A study[19] was conducted to compare the development of brainstem response in 40 subjects with ages between 7 and 24 years, 20 normal listeners and 20 individuals with auditory processing disorder (APD), using the Biologic device. The latency values in the normal group were: peak V = 6.54; trough A = 8.0; trough C = 18.12; and trough F = 40.27. In the group with APD, the values were: peak V = 7.55; trough A = 9.10; trough C = 19.45; and trough F = 40.93. These data indicate an increase in the latencies of peak V and trough A in the group with APD, and show that these individuals also have more difficulty in detecting the transient portion of the stimulus (/d/). Although the latency values of both groups in the present study were increased, they are similar to the findings described before, with the exception of wave F, which was substantially increased in the SG.

The latency values for the normal group found in the aforementioned study served as a standard for another study,[21] which aimed to compare 36 children aged between 7 and 11 years, 18 with typical language development and 18 with a phonological disorder. The latency values for the normal group were: peak V = 7.41; trough A = 9.39; trough C = 19.42; and trough F -= 40.10. For the group with phonological disorders, the values were: peak V = 8.58; trough A = 10.32; trough C = 18.76; and trough F = 40.00. Again, the waves V and A presented increased latency in the group diagnosed with phonological disorders, and the values of the present study corroborate these findings, with the exception of wave F of the SG. Both mentioned studies[9] [10] provide the same information. It is believed that the change in wave F, which is part of the sustained portion (FFR), could lead to difficulty in encoding the harmonics present in speech sounds, which is transmitted by the frequency of the stimulus. However, for some reason, the brainstem does not record this information, and thus speech comprehension is compromised.

A study[22] compared the performance in different tests of 20 children aged between 7 and 11 years, 10 with typical language development and 10 with a diagnosis of stuttering. In the speech-evoked ABR, which was performed using the SmartEP device, the normal group presented the following latency values: peak V = 6.93; trough A = 8.58; trough C = 17.14; and trough F = 40.78. The values for the group with stuttering were: peak V = 6.54; trough A = 8.33; trough C = 20.32; and trough F = 40.10. Just as in the present study, only wave C showed increased latency between the groups, which indicates greater difficulty in understanding the beginning of the sustained portion (/a/). Another study,[23] which involved sensorineural but unilateral and mild hearing loss, showed increased latency in trough D and, again, in trough C as well, indicating the same difficulty in capturing that part of the stimulus.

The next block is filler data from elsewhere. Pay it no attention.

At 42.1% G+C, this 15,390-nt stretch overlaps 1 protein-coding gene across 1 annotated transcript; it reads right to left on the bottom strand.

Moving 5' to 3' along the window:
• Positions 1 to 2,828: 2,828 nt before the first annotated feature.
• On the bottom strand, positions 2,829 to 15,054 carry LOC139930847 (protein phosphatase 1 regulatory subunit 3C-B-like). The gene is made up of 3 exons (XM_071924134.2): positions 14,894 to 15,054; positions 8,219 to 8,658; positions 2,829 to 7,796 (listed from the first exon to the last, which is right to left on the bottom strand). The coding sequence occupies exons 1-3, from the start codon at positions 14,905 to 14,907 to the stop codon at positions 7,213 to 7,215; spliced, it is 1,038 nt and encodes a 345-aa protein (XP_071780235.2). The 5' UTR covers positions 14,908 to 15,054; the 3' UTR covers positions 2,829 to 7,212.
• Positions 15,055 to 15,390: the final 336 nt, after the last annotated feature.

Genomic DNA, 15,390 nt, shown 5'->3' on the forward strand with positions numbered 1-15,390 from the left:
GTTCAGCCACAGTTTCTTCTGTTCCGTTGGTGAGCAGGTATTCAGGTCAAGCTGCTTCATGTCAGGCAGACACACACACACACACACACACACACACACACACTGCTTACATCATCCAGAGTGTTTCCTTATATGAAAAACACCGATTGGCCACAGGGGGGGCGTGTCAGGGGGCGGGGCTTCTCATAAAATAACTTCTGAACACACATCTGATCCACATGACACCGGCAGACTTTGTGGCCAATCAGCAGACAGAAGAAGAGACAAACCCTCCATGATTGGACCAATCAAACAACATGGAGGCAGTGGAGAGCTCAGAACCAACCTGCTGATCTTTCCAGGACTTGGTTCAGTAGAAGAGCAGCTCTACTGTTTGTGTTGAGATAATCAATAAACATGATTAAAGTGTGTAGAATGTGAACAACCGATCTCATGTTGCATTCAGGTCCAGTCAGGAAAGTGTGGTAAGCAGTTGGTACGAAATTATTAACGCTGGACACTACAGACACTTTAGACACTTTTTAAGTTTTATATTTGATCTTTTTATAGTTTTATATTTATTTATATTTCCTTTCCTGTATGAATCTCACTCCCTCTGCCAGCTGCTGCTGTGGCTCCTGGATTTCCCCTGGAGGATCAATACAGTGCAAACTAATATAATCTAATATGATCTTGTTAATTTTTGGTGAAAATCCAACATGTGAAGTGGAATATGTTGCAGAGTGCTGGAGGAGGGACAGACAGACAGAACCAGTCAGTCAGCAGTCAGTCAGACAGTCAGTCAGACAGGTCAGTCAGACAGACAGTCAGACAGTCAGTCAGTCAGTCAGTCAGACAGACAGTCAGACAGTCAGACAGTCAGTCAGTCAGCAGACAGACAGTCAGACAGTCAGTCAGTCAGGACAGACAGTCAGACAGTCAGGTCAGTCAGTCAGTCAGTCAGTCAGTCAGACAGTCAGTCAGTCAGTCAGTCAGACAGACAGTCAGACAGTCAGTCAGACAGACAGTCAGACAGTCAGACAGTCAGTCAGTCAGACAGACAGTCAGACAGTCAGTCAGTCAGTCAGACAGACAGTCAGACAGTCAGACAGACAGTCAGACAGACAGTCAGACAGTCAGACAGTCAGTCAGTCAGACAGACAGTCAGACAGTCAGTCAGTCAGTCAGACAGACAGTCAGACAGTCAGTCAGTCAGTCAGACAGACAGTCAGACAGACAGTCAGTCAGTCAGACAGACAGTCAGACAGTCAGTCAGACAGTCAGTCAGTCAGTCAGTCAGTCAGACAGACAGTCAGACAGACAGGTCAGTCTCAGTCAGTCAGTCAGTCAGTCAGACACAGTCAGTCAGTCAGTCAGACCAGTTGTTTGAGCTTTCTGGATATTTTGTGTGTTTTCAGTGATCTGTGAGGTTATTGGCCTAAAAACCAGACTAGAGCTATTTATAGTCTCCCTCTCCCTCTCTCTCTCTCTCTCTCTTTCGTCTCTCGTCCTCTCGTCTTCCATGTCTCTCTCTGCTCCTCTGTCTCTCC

A recent study,[24] which sought to demonstrate the applicability of the speech-evoked ABR in the clinical practice, found a strong relationship between changes in auditory processing and changes in the speech-evoked ABR. In the study, an analysis of 27 medical records of subjects aged between 7 and 15 years, with changes in the speech-evoked ABR, was performed. A total of 23 subjects presented changes in auditory processing. Thus, this research indicated that the speech-evoked ABR may assist in the assessment of auditory processing, reinforcing the assumption of the present study, that is, the absence of waves can be due to changes in the auditory processing of the sample.

The speech-evoked ABR is not influenced by up to moderately severe hearing loss; moreover, it can provide information about auditory processing disorders, serving as a complementary evaluation of the hearing processing[1] [9] [24] Additionally, it does not depend on the conscious participation of the patient in the assessment, thus it is a quick and objective test. It may also be used as a biomarker, as suggested in a previous study for both speech therapy and learning disorders, as well as for auditory training.[4] [5] [25] Therefore, further research is suggested with individuals with hearing loss, using other equipment, as well as the SmartEP device, for future comparisons.


#

Conclusion

The speech-evoked ABR could be performed in subjects with up to moderately severe hearing loss. The test proved to be appropriate, because, unlike the click-evoked ABR, it was not influenced by peripheral hearing loss.


#
#

No conflict of interest has been declared by the author(s).


Address for correspondence

Bruna Pias Peixe, Speech Therapist
Departamento de Fonoaudiologia, Universidade Federal de Santa Maria
Av. Roraima n° 1000, Santa Maria, 97105-900
Rio Grande do Sul, RS
Brazil   


Zoom Image
Fig. 1 Tracing of speech-evoked auditory brainstem responses of an individual with mild sensorineural hearing loss, as measured by the SmartEP device (Intelligent Hearing Systems, Miami, FL, US).